cubic metres of debris generated by the earthquake has been
cleared. The piles of rubble blocking roads and covering
the landscape have been visibly diminished.
New small businesses and shops line the streets of Port-au-Prince
and, in some of the most prominent camps, a few empty tents
are the only reminder of the hundreds of thousands of people
who once lived there.
The politics of reconstruction also has a role to play in
the speed of Haiti’s recovery. While a new Haitian
president was sworn into power in May 2011, political instability
continued to affect the pace of recovery efforts. The appointment
of a prime minister in particular was subject to intense
political tension and subsequent delays, which meant that
many other key positions also remained unfilled.
Progress toward a stronger, more stable government appeared
to be underway at the beginning of 2012, giving donor nations
more confidence about finalizing a major aid package. But
the subsequent resignation of the prime minister in February
raised questions about the government’s future stability.
Nonetheless, a new government unit for housing and
public building construction, for example, has recently been
established, along with an official national plan to support
camp decongestion. The ‘16/6 project’ aims to
support the closure of six camps in Port-au-Prince and renovate
The IFRC is supporting this initiative by working in Camp
Mais Gate, which was home to nearly 2,000 families. More
than 1,500 families have already left the camp, primarily
through rental support. But what about the future? Can Haiti
expect to see a country free of camps in the coming months
or even years? The existence of hundreds of thousands of
vulnerable Haitians without shelter cannot only be seen as
an aftermath of the 2010 earthquake.
Haiti has long faced a major shortage of housing solutions.
A significant number of people were without adequate housing
in Port-au-Prince before the earthquake, as people flooded
into the capital in search of work.
“The truth is that tens of thousands of people are
likely to remain in camps and some larger camps are likely
to become permanent settlements, shanty towns or even slums,” says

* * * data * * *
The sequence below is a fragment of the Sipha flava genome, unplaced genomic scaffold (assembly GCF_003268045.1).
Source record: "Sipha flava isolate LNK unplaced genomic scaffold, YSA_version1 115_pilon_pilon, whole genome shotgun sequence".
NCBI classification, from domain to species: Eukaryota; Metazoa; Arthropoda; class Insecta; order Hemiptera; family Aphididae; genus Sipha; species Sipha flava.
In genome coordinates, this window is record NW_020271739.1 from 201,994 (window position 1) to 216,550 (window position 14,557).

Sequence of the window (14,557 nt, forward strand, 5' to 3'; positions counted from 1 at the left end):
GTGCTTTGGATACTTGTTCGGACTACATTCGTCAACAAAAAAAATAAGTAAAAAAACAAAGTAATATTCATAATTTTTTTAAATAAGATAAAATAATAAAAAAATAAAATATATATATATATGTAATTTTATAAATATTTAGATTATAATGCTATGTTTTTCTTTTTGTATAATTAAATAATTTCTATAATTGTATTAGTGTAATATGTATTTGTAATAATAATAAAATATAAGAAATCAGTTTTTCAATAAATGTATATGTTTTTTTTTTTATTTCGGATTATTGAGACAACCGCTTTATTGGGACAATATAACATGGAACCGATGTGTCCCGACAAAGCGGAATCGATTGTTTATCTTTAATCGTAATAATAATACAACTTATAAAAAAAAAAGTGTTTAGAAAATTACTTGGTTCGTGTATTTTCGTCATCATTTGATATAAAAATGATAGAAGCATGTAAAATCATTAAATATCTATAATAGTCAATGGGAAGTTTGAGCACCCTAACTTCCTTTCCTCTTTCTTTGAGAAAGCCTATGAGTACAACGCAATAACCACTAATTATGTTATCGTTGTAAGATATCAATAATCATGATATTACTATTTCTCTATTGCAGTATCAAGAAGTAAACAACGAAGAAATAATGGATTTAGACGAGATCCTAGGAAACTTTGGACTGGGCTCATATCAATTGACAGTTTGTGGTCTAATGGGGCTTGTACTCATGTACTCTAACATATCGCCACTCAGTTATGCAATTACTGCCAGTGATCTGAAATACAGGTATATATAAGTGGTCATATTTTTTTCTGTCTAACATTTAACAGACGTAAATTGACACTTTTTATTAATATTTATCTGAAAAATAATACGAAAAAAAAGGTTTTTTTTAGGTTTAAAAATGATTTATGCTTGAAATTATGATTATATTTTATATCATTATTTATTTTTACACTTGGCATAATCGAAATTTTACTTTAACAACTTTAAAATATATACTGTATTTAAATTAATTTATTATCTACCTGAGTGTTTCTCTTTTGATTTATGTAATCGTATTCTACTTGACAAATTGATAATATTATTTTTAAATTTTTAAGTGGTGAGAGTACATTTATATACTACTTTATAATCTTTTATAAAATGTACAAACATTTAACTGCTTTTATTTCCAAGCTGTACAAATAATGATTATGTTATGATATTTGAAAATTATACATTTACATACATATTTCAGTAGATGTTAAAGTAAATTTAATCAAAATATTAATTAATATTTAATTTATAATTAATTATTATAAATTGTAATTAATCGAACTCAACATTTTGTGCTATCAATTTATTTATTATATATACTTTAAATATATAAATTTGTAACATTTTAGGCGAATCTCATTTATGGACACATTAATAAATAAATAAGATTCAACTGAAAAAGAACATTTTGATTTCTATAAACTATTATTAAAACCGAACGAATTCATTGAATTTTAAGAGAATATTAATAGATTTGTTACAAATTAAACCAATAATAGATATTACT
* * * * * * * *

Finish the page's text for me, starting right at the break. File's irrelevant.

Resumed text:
Tschan. “The government of Haiti and local authorities
must identify the camps which might become de facto permanent
settlements and develop ways of integrating them in urban
planning and development.”
The IFRC is also calling on the government to play a greater
role in bringing together recovery actors in Haiti to engage
in a reconstruction framework. This is even more crucial
now that the Interim Haiti Recovery Commission has ended
and renewal is still under discussion.
Insufficient housing solutions
The progress made in rehousing displaced people over the
past 12 months is encouraging but it is widely accepted
that there are currently not enough housing solutions planned
to meet needs. Currently, around 40,000 additional shelters
are planned by aid agencies working in Haiti but more than
127,000 families remain in camps with many more displaced
outside the camps.
The IFRC is increasing its shelter targets to reach a total
of 37,000 families, with a focus on rental support and housing
repairs. This will include helping people to move back to
their neighbourhoods. IFRC recovery programmes involve local
residents and government officials in renovating their neighbourhoods,
integrating key services such as shelter, sanitation, water,
livelihoods, health, education and risk-reduction solutions.
In Delmas 30, home to dozens of families who live in tightly
packed houses along a maze of alleyways and streets, this
work is well under way. The ravine of Delmas provides a staggering
backdrop, with hillsides piled high with rubbish and debris
as far as the eye can see.
For the past six months, IFRC teams have been working with
residents on some of the immediate needs, establishing a
community-driven programme for the long-term renewal of the
neighbourhood. The immediate priority has been improved shelter.
So far, 162 transitional shelters have been built, packed
into the neighbourhood and adapted to fit whatever space
Problems to fix
Marlene Lottee, 42, and her three children recently returned
to Delmas and moved into one of the transitional shelters. “We
have lots of problems here in the neighbourhood we need
to fix,” says Lottee. “But the main thing is
we need to get latrines, water and electricity.”
Planned renovation projects include improved drainage and
clean-up of the ravine. The local authorities are collaborating
closely on the project and work is scheduled to begin in
early 2012, employing builders, masons and labourers from
the local community.
Livelihood support is also under way through cash grants
and vocational training. Lottee sells foodstuff: just outside
her small home, spaghetti, cornflakes and cookies are laid
out on display.
“The business is small but I feed my children with
the money I make,” she explains. “Before the
earthquake I had a good livelihood and I’d like to
grow the business I have now. I know I can do this, I can
make a success of my business.
“My two eldest children have always gone to school
but they can’t go this year due to a lack of money.
The difficulties I face are the difficulties of life here.
Life is hard.”
By Becky Webb
Becky Webb is an IFRC communications delegate based in Port-au-Prince.